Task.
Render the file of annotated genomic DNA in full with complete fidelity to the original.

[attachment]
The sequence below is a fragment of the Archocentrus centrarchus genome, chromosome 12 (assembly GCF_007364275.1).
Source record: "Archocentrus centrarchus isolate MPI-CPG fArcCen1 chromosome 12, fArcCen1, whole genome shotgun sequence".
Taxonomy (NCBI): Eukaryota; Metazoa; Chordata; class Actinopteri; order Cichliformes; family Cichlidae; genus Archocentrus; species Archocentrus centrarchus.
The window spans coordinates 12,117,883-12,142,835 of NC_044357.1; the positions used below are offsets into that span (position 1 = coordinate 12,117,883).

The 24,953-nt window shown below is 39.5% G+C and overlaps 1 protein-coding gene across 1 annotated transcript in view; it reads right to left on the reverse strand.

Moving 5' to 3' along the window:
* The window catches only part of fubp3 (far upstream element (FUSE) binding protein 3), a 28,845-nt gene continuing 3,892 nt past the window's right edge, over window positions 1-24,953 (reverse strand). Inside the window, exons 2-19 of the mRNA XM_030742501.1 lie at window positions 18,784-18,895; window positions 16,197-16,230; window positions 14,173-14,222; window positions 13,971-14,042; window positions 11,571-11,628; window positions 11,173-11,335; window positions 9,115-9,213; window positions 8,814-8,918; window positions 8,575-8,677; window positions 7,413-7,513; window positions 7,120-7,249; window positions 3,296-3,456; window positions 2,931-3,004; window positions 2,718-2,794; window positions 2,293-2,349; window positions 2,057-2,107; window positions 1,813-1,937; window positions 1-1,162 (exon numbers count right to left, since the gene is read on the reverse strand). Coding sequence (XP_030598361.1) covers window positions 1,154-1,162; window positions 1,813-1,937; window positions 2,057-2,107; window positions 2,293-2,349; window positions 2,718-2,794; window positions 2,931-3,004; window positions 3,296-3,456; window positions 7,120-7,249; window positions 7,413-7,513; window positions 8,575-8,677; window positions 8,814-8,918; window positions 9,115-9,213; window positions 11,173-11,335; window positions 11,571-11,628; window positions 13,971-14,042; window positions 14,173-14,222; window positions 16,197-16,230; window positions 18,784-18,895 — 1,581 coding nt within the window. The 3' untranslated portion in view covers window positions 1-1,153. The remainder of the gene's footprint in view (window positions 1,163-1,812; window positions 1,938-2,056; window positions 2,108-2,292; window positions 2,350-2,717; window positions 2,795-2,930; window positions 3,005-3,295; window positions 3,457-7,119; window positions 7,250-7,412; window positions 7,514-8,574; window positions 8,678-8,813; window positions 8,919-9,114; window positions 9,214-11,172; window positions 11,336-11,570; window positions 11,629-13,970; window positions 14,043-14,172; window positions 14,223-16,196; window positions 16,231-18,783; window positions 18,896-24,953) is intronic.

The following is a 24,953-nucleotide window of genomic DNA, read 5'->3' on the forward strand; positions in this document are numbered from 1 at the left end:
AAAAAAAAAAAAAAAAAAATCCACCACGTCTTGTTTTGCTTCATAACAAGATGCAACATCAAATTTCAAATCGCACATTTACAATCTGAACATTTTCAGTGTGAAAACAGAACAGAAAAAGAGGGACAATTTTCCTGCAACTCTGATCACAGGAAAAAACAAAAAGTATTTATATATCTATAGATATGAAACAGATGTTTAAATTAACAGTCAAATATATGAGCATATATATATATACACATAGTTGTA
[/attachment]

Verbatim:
The sequence below is a fragment of the Archocentrus centrarchus genome, chromosome 12 (assembly GCF_007364275.1).
Source record: "Archocentrus centrarchus isolate MPI-CPG fArcCen1 chromosome 12, fArcCen1, whole genome shotgun sequence".
Taxonomy (NCBI): Eukaryota; Metazoa; Chordata; class Actinopteri; order Cichliformes; family Cichlidae; genus Archocentrus; species Archocentrus centrarchus.
The window spans coordinates 12,117,883-12,142,835 of NC_044357.1; the positions used below are offsets into that span (position 1 = coordinate 12,117,883).

The 24,953-nt window shown below is 39.5% G+C and overlaps 1 protein-coding gene across 1 annotated transcript in view; it reads right to left on the reverse strand.

Moving 5' to 3' along the window:
* The window catches only part of fubp3 (far upstream element (FUSE) binding protein 3), a 28,845-nt gene continuing 3,892 nt past the window's right edge, over window positions 1-24,953 (reverse strand). Inside the window, exons 2-19 of the mRNA XM_030742501.1 lie at window positions 18,784-18,895; window positions 16,197-16,230; window positions 14,173-14,222; window positions 13,971-14,042; window positions 11,571-11,628; window positions 11,173-11,335; window positions 9,115-9,213; window positions 8,814-8,918; window positions 8,575-8,677; window positions 7,413-7,513; window positions 7,120-7,249; window positions 3,296-3,456; window positions 2,931-3,004; window positions 2,718-2,794; window positions 2,293-2,349; window positions 2,057-2,107; window positions 1,813-1,937; window positions 1-1,162 (exon numbers count right to left, since the gene is read on the reverse strand). Coding sequence (XP_030598361.1) covers window positions 1,154-1,162; window positions 1,813-1,937; window positions 2,057-2,107; window positions 2,293-2,349; window positions 2,718-2,794; window positions 2,931-3,004; window positions 3,296-3,456; window positions 7,120-7,249; window positions 7,413-7,513; window positions 8,575-8,677; window positions 8,814-8,918; window positions 9,115-9,213; window positions 11,173-11,335; window positions 11,571-11,628; window positions 13,971-14,042; window positions 14,173-14,222; window positions 16,197-16,230; window positions 18,784-18,895 — 1,581 coding nt within the window. The 3' untranslated portion in view covers window positions 1-1,153. The remainder of the gene's footprint in view (window positions 1,163-1,812; window positions 1,938-2,056; window positions 2,108-2,292; window positions 2,350-2,717; window positions 2,795-2,930; window positions 3,005-3,295; window positions 3,457-7,119; window positions 7,250-7,412; window positions 7,514-8,574; window positions 8,678-8,813; window positions 8,919-9,114; window positions 9,214-11,172; window positions 11,336-11,570; window positions 11,629-13,970; window positions 14,043-14,172; window positions 14,223-16,196; window positions 16,231-18,783; window positions 18,896-24,953) is intronic.

The following is a 24,953-nucleotide window of genomic DNA, read 5'->3' on the forward strand; positions in this document are numbered from 1 at the left end:
AAAAAAAAAAAAAAAAAAATCCACCACGTCTTGTTTTGCTTCATAACAAGATGCAACATCAAATTTCAAATCGCACATTTACAATCTGAACATTTTCAGTGTGAAAACAGAACAGAAAAAGAGGGACAATTTTCCTGCAACTCTGATCACAGGAAAAAACAAAAAGTATTTATATATCTATAGATATGAAACAGATGTTTAAATTAACAGTCAAATATATGAGCATATATATATATACACATAGTTGTA